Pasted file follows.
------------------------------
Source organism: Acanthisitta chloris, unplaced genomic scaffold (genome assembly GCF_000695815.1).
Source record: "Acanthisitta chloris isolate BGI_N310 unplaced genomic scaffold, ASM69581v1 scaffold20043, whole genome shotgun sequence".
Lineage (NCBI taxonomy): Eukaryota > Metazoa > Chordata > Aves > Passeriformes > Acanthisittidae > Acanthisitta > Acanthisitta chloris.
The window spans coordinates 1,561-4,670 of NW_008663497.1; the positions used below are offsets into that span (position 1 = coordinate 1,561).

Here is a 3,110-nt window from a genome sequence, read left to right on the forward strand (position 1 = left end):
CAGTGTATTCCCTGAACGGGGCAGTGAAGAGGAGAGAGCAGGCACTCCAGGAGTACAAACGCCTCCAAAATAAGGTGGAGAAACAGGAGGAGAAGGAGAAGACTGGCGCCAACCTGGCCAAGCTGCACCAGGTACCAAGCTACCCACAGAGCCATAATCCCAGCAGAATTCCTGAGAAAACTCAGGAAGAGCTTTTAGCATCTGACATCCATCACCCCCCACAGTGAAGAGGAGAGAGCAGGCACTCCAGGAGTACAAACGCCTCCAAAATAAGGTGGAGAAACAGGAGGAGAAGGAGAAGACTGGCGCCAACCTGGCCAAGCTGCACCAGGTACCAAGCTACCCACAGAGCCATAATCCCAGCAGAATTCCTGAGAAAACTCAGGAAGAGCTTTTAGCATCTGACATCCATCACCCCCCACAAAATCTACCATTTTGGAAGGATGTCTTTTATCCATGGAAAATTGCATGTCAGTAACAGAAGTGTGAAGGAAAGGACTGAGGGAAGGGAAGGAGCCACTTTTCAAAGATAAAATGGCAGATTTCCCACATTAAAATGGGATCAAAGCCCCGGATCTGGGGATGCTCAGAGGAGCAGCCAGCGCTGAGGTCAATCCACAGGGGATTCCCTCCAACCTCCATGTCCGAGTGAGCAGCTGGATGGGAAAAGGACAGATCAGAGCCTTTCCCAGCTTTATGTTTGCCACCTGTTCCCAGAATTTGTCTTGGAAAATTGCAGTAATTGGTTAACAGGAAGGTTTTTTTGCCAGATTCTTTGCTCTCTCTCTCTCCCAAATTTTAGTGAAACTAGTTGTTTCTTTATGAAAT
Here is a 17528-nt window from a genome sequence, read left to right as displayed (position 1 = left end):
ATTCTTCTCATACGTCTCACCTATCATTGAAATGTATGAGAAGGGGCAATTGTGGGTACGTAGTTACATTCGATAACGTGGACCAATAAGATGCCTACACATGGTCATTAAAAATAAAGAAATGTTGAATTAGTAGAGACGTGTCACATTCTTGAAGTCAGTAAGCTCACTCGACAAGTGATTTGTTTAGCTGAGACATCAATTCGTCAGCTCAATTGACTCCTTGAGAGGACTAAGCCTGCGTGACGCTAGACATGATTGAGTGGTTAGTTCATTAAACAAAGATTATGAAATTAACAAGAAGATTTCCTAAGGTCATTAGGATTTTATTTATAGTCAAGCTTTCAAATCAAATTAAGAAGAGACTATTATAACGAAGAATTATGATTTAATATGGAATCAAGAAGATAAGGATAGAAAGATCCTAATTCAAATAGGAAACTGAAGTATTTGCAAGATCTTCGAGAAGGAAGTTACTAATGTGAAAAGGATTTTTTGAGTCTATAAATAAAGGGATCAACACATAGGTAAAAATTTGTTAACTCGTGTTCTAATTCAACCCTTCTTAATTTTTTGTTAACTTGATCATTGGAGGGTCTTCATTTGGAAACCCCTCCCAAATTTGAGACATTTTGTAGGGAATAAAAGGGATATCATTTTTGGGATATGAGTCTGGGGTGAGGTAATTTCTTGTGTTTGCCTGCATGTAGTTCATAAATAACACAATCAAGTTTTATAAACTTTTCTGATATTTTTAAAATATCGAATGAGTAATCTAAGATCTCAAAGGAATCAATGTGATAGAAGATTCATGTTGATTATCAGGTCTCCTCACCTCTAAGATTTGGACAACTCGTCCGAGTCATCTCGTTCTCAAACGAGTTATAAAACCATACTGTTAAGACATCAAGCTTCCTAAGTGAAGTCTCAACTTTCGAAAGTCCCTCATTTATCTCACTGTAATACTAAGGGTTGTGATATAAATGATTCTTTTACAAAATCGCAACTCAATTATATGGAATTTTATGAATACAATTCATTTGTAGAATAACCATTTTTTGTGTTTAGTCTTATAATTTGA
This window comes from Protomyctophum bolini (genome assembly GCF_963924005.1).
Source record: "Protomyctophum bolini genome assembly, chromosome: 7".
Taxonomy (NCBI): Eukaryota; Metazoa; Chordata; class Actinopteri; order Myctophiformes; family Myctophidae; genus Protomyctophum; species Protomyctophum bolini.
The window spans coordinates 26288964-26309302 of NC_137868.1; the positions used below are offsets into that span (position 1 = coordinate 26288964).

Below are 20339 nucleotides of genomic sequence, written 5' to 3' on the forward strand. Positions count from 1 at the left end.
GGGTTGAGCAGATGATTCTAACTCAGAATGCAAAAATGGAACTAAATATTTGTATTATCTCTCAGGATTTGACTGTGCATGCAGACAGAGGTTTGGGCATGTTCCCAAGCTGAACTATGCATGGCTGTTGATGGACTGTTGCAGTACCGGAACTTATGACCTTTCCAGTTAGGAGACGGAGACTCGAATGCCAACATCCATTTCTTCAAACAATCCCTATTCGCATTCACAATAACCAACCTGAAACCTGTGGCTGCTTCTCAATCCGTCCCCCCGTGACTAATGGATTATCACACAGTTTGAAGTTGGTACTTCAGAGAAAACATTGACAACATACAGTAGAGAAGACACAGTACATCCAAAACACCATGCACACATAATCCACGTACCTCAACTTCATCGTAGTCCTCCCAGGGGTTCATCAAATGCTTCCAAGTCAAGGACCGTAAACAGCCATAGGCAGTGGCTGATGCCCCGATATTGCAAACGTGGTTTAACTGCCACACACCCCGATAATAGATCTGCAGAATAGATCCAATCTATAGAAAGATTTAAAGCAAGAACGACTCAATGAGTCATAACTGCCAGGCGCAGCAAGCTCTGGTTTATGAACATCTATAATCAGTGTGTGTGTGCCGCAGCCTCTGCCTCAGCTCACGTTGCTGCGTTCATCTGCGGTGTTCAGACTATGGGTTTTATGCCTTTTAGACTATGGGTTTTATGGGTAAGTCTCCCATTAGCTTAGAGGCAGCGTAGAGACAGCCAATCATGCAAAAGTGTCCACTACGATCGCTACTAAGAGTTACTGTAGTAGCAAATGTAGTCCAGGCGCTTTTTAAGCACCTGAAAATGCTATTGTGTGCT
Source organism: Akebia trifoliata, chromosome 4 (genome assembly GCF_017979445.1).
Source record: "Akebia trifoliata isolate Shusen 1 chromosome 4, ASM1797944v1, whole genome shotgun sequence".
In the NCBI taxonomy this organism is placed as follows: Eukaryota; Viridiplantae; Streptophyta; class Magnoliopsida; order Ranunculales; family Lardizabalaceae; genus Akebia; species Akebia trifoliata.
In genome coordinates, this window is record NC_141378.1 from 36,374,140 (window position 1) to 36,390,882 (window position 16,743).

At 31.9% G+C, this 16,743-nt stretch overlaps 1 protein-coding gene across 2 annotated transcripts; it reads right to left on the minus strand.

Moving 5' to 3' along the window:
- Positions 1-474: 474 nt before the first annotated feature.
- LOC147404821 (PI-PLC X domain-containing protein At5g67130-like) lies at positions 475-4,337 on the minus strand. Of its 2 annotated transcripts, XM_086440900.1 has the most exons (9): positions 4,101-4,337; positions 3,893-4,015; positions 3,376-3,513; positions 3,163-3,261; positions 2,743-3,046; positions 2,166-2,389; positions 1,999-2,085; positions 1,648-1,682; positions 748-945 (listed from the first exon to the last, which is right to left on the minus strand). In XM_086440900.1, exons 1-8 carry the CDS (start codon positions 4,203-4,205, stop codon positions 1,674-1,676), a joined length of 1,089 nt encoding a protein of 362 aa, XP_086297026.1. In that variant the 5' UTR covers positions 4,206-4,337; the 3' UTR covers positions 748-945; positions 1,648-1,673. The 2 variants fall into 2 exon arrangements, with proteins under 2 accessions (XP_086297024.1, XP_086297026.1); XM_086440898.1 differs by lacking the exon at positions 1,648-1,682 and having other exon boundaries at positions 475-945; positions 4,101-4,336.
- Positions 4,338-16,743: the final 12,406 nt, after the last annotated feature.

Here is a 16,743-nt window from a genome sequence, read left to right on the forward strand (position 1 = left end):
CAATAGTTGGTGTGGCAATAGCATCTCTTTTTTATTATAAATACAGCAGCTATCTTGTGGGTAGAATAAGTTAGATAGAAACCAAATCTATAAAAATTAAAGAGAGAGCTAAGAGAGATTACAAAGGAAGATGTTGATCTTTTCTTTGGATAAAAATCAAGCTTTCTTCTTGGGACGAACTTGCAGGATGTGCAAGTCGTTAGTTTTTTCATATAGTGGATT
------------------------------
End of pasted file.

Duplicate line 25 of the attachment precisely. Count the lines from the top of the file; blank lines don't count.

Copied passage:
CAATAGTTGGTGTGGCAATAGCATCTCTTTTTTATTATAAATACAGCAGCTATCTTGTGGGTAGAATAAGTTAGATAGAAACCAAATCTATAAAAATTAAAGAGAGAGCTAAGAGAGATTACAAAGGAAGATGTTGATCTTTTCTTTGGATAAAAATCAAGCTTTCTTCTTGGGACGAACTTGCAGGATGTGCAAGTCGTTAGTTTTTTCATATAGTGGATT